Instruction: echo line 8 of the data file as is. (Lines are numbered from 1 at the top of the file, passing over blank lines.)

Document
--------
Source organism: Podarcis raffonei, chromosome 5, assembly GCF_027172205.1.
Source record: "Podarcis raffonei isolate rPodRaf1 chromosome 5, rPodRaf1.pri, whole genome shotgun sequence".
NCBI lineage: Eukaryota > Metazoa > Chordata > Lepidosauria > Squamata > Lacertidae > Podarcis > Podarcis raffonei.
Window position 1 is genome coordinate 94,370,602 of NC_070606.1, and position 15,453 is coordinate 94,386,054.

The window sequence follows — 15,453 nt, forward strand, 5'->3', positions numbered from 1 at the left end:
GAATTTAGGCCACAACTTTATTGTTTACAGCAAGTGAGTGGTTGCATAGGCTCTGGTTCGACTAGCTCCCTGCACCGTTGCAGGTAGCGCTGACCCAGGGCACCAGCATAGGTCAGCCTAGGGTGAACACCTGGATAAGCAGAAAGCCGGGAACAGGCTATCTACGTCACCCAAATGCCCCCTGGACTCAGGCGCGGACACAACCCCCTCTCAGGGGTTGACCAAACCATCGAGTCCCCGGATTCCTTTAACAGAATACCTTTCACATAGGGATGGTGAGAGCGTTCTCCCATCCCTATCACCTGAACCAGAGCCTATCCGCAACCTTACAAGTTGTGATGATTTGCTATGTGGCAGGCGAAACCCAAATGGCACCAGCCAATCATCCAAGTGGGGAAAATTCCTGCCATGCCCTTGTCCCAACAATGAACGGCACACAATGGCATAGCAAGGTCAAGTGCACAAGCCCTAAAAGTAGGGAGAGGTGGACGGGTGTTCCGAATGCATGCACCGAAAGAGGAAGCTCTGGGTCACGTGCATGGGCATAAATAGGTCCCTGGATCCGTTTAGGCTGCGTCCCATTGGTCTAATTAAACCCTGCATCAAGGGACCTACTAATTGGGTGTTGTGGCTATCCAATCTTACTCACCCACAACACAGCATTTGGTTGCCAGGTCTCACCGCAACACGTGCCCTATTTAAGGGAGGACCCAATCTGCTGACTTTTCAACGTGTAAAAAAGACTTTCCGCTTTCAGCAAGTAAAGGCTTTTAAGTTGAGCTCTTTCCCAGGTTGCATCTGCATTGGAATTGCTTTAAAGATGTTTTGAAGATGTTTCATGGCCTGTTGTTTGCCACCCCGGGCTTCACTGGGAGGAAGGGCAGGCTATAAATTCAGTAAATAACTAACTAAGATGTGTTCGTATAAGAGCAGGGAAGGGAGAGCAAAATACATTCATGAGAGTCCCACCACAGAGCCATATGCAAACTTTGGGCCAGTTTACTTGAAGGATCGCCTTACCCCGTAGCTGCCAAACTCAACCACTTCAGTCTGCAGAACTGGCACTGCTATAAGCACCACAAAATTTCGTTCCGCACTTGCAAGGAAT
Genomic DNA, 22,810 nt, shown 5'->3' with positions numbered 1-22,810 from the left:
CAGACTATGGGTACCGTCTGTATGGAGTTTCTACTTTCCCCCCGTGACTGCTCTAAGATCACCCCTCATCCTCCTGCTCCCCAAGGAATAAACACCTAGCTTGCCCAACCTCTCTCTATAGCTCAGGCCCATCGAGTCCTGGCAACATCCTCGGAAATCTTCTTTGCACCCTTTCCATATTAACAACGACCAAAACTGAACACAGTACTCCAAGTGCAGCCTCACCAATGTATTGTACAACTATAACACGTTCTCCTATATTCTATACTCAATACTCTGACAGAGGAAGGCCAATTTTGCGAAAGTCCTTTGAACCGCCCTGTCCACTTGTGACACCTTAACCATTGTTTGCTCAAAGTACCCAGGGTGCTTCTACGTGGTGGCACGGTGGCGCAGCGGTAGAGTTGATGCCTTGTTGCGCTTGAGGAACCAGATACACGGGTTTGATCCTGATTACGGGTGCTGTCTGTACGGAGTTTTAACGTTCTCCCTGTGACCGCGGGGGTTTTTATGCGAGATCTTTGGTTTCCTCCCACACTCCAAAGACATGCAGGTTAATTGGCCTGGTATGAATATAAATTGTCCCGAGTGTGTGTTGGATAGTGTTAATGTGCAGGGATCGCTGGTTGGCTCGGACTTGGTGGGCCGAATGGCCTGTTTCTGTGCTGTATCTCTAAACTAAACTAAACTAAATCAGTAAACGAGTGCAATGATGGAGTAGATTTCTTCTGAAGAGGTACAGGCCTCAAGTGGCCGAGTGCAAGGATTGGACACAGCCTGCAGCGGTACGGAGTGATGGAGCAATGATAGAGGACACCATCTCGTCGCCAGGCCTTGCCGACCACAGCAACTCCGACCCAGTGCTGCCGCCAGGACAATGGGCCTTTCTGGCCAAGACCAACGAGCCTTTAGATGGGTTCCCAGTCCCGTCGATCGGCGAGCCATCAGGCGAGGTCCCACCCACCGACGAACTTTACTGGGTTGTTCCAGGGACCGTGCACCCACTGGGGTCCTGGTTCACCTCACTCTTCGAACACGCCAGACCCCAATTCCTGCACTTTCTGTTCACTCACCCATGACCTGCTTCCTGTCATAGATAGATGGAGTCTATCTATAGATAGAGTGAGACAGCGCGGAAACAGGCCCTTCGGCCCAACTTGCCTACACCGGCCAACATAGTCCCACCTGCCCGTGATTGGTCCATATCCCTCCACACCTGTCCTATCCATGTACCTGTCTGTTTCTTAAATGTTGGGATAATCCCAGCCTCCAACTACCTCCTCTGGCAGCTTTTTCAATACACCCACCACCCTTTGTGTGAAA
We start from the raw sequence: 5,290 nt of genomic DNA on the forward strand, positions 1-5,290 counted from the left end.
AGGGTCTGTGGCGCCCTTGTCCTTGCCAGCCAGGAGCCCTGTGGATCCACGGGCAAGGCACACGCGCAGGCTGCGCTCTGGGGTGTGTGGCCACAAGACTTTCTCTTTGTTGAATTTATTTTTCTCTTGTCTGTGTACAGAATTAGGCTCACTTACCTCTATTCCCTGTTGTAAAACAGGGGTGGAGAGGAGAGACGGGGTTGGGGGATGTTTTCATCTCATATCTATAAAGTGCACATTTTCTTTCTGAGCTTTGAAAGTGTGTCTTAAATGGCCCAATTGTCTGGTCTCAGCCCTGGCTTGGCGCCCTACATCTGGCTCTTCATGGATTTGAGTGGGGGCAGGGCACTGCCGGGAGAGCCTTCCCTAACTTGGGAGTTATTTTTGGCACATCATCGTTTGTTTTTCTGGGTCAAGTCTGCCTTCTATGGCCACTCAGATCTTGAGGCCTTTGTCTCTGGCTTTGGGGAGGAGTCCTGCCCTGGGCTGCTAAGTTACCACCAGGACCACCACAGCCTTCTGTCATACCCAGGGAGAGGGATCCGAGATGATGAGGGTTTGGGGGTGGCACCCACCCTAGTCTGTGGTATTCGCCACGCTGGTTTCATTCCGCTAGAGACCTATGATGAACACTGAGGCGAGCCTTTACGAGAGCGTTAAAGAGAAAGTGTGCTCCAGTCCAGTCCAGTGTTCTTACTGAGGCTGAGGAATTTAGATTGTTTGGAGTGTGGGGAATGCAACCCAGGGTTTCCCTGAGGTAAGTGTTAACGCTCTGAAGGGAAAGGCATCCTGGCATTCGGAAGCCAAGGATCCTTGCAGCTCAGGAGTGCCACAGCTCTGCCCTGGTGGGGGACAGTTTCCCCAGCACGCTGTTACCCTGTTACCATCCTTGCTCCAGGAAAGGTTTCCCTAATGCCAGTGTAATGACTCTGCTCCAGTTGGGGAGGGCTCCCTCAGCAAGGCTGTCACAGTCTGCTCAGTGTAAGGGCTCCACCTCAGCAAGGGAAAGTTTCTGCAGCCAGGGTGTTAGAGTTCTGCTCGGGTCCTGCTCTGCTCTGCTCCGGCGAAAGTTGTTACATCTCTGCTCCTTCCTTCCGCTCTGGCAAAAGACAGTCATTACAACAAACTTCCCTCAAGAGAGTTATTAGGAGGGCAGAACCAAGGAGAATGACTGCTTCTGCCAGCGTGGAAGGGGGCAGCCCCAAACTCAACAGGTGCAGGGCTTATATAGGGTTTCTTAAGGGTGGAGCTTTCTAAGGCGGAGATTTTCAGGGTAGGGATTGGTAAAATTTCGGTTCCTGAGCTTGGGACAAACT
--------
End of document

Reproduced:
CAGACTATGGGTACCGTCTGTATGGAGTTTCTACTTTCCCCCCGTGACTGCTCTAAGATCACCCCTCATCCTCCTGCTCCCCAAGGAATAAACACCTAGCTTGCCCAACCTCTCTCTATAGCTCAGGCCCATCGAGTCCTGGCAACATCCTCGGAAATCTTCTTTGCACCCTTTCCATATTAACAACGACCAAAACTGAACACAGTACTCCAAGTGCAGCCTCACCAATGTATTGTACAACTATAACACGTTCTCCTATATTCTATACTCAATACTCTGACAGAGGAAGGCCAATTTTGCGAAAGTCCTTTGAACCGCCCTGTCCACTTGTGACACCTTAACCATTGTTTGCTCAAAGTACCCAGGGTGCTTCTACGTGGTGGCACGGTGGCGCAGCGGTAGAGTTGATGCCTTGTTGCGCTTGAGGAACCAGATACACGGGTTTGATCCTGATTACGGGTGCTGTCTGTACGGAGTTTTAACGTTCTCCCTGTGACCGCGGGGGTTTTTATGCGAGATCTTTGGTTTCCTCCCACACTCCAAAGACATGCAGGTTAATTGGCCTGGTATGAATATAAATTGTCCCGAGTGTGTGTTGGATAGTGTTAATGTGCAGGGATCGCTGGTTGGCTCGGACTTGGTGGGCCGAATGGCCTGTTTCTGTGCTGTATCTCTAAACTAAACTAAACTAAATCAGTAAACGAGTGCAATGATGGAGTAGATTTCTTCTGAAGAGGTACAGGCCTCAAGTGGCCGAGTGCAAGGATTGGACACAGCCTGCAGCGGTACGGAGTGATGGAGCAATGATAGAGGACACCATCTCGTCGCCAGGCCTTGCCGACCACAGCAACTCCGACCCAGTGCTGCCGCCAGGACAATGGGCCTTTCTGGCCAAGACCAACGAGCCTTTAGATGGGTTCCCAGTCCCGTCGATCGGCGAGCCATCAGGCGAGGTCCCACCCACCGACGAACTTTACTGGGTTGTTCCAGGGACCGTGCACCCACTGGGGTCCTGGTTCACCTCACTCTTCGAACACGCCAGACCCCAATTCCTGCACTTTCTGTTCACTCACCCATGACCTGCTTCCTGTCATAGATAGATGGAGTCTATCTATAGATAGAGTGAGACAGCGCGGAAACAGGCCCTTCGGCCCAACTTGCCTACACCGGCCAACATAGTCCCACCTGCCCGTGATTGGTCCATATCCCTCCACACCTGTCCTATCCATGTACCTGTCTGTTTCTTAAATGTTGGGATAATCCCAGCCTCCAACTACCTCCTCTGGCAGCTTTTTCAATACACCCACCACCCTTTGTGTGAAA